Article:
A showdown came after October 1999, when the small Danish shipping line, Nordana, announced that after 23 years of union contract work, they were severing their relationship with the longshore union. They intended to use non-union workers from a contract firm, Winyah Stevedoring (WSI), to unload their ships at less than half the current wages of $16.50 to $25 an hour.

Trade unions have been under assault like this throughout the U.S. over the last two decades. The number of organized workers has dropped to a smaller and smaller percentage of the workforce. South Carolina, like much of the U.S. South, has particularly hostile anti-union laws called "Right to Work Laws." These laws deny organized workers any right to enforce a "closed shop" (where everyone in a workplace must be part of the union)--which makes it hard for the workers, even if a majority are organized into a union, to win improved wages and benefits from their employers. Less than 4 percent of South Carolina’s workers are unionized.

The workers of ILA Local 1422 knew that if one shipping line in the U.S. succeeded in switching to non-union contracting--the major shipping lines would follow. Three times Local 1422 set up large picket lines--and delayed the unloading of Nordana ships. (Picket lines are gatherings that organized workers use to publicly demonstrate their grievances, and at times physically stop non-organized workers from taking their jobs.) The authorities decided to create a showdown and break the workers.

On January 20, 2000, the Nordana ship, Skodsborg, arrived in Charleston, and 20 non-union workers were sent to unload its cargo. It was only two days after the historic march of 50,000 people against the Confederate flag in the state capitol--and political tensions were already high.

The state authorities massed 600 police and state troopers in full paramilitary gear along the Charleston docks, including horse-mounted police, armored vehicles, snarling dogs, helicopters and patrol boats. (One worker quipped that they apparently expected "possible union invasion-by-sea.") Some police units were provocatively gathered right in front of the nearby union hall. After discussing all day what to do, 150 workers boldly marched from the union hall toward the terminal close to midnight to take their stand.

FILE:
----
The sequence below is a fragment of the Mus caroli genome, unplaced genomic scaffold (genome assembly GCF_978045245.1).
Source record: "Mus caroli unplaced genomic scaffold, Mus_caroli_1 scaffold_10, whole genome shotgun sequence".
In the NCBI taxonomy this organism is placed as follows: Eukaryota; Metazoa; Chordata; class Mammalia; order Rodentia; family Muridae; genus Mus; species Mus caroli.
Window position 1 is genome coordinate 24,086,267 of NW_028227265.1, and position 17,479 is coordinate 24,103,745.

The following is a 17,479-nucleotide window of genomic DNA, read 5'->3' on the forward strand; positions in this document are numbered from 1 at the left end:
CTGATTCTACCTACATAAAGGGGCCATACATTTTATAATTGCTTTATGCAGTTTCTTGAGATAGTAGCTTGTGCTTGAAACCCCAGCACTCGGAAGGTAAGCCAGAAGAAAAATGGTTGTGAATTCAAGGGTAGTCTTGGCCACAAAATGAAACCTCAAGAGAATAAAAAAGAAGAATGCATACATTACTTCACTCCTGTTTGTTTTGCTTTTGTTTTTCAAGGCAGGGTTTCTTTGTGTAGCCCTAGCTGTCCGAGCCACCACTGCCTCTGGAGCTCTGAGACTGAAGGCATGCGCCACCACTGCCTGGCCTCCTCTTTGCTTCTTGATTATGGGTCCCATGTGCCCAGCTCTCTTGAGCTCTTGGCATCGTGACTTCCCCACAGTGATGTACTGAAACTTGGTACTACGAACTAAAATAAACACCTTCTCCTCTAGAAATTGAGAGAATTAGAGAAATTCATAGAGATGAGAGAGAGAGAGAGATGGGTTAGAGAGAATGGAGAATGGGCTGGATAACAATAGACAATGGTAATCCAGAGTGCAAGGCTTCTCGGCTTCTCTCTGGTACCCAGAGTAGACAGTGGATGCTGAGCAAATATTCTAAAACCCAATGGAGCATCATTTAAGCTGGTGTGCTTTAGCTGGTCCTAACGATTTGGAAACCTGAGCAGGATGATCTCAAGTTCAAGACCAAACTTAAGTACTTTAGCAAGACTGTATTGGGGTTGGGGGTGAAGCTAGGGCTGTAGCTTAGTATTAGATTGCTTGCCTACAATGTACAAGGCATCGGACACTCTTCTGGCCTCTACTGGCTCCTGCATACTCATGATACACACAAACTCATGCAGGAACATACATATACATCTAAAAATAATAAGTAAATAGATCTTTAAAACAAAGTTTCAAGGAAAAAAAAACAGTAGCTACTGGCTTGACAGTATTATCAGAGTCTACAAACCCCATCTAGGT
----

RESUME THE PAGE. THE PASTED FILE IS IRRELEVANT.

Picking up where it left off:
The cops moved to confront the workers, beating their shields with clubs. One cop shouted, "We’ll beat the hell out of you n*ggers." A phalanx of cops charged, and one of them clubbed the workers’ leader Ken Riley, opening a head gash that took 12 stitches.

All hell broke loose. The workers defended themselves fiercely. Cops shot beanbags and dragged workers off to jail. It was shocking to people of this area that it had come to this.

Cranking up the Stakes

Local police only charged the arrested workers with misdemeanor trespassing, and even that was later dropped for lack of evidence. But high in the local ruling class, a decision was made to go for the throat.

States Attorney General Charlie Condon took over the case and raised the charges on five workers to felony riot, conspiracy to riot, assault, and resisting arrest--charges that can bring five to ten years in prison.

Cordon placed the Charleston 5 under house arrest--forbidding them to leave the house for anything but work and a few pre-approved activities. This imposed the heavy symbolism of slave-like status on these workers--four of whom are Black.

The local union-busting outfit WSI sued the two Charleston locals involved--ILA Local 1422 and Local 1771 (a smaller, largely white local of port office workers)--for $1.5 million for illegally disrupting WSI "business" operations with picket lines.

In an ad endorsing Bush for president, Cordon demanded "jail, jail and more jail" for the accused workers. And meanwhile, soon-to-be president George W. Bush publicly argued that "states’ rights" gave South Carolina the right to uphold slavery’s flag.